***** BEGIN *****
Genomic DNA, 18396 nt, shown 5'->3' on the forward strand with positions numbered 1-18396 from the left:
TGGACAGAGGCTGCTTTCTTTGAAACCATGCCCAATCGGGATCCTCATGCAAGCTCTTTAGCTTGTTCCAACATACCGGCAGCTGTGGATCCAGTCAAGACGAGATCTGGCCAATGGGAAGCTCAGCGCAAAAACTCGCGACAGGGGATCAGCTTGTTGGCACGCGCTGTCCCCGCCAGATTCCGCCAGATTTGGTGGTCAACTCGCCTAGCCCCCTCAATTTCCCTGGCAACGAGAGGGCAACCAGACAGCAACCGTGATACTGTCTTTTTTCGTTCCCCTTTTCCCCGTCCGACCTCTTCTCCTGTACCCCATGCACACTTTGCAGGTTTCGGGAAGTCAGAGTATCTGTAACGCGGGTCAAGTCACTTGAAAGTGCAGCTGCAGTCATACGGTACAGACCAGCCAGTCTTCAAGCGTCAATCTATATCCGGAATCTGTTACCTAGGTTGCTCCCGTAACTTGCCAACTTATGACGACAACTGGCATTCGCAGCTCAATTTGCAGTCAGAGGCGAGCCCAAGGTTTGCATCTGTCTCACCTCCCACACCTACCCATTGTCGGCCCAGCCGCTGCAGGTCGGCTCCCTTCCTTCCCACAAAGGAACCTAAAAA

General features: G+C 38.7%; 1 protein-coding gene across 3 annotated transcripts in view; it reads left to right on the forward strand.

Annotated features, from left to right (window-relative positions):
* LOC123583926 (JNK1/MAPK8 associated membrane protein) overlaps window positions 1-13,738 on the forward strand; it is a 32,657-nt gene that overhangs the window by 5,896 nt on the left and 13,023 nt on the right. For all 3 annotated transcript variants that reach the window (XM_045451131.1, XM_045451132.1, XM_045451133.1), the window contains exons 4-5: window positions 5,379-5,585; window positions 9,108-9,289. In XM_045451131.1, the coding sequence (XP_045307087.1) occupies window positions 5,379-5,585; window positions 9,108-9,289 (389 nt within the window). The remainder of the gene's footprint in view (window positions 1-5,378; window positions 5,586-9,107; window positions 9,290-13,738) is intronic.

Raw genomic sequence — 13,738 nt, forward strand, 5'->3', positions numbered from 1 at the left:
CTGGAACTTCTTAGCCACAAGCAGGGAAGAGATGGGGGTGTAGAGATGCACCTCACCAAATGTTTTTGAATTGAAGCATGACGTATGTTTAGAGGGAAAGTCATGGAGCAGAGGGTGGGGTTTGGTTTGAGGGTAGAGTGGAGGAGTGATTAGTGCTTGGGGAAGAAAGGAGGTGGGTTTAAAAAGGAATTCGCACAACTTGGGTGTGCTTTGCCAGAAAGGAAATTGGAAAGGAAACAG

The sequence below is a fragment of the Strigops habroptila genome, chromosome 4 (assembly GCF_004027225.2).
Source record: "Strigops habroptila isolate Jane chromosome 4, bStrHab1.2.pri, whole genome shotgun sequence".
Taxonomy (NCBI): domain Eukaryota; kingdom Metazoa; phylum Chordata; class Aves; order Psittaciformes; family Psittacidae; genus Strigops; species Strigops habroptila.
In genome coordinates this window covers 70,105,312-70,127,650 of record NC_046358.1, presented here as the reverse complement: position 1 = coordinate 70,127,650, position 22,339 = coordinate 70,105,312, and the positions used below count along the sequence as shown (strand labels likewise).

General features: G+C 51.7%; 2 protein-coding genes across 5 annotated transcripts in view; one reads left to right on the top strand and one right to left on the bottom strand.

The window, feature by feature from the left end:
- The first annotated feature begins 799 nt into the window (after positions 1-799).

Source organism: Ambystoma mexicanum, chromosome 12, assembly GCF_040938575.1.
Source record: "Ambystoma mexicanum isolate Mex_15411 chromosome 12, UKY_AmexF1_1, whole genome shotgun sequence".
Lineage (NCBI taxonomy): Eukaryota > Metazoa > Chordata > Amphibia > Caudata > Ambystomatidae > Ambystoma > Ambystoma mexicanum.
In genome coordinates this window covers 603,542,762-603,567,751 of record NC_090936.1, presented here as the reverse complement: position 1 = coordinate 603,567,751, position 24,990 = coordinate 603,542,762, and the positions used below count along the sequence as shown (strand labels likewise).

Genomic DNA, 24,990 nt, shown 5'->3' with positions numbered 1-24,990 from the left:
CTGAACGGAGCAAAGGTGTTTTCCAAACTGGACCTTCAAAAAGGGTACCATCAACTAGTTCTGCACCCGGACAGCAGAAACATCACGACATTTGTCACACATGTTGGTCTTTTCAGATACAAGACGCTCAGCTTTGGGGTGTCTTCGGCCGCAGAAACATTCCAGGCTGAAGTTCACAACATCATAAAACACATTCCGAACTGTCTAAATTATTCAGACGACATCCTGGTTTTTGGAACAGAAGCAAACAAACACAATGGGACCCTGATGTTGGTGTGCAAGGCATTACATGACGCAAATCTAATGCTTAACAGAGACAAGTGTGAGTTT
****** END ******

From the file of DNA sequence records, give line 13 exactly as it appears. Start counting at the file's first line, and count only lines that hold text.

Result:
The window, feature by feature from the left end: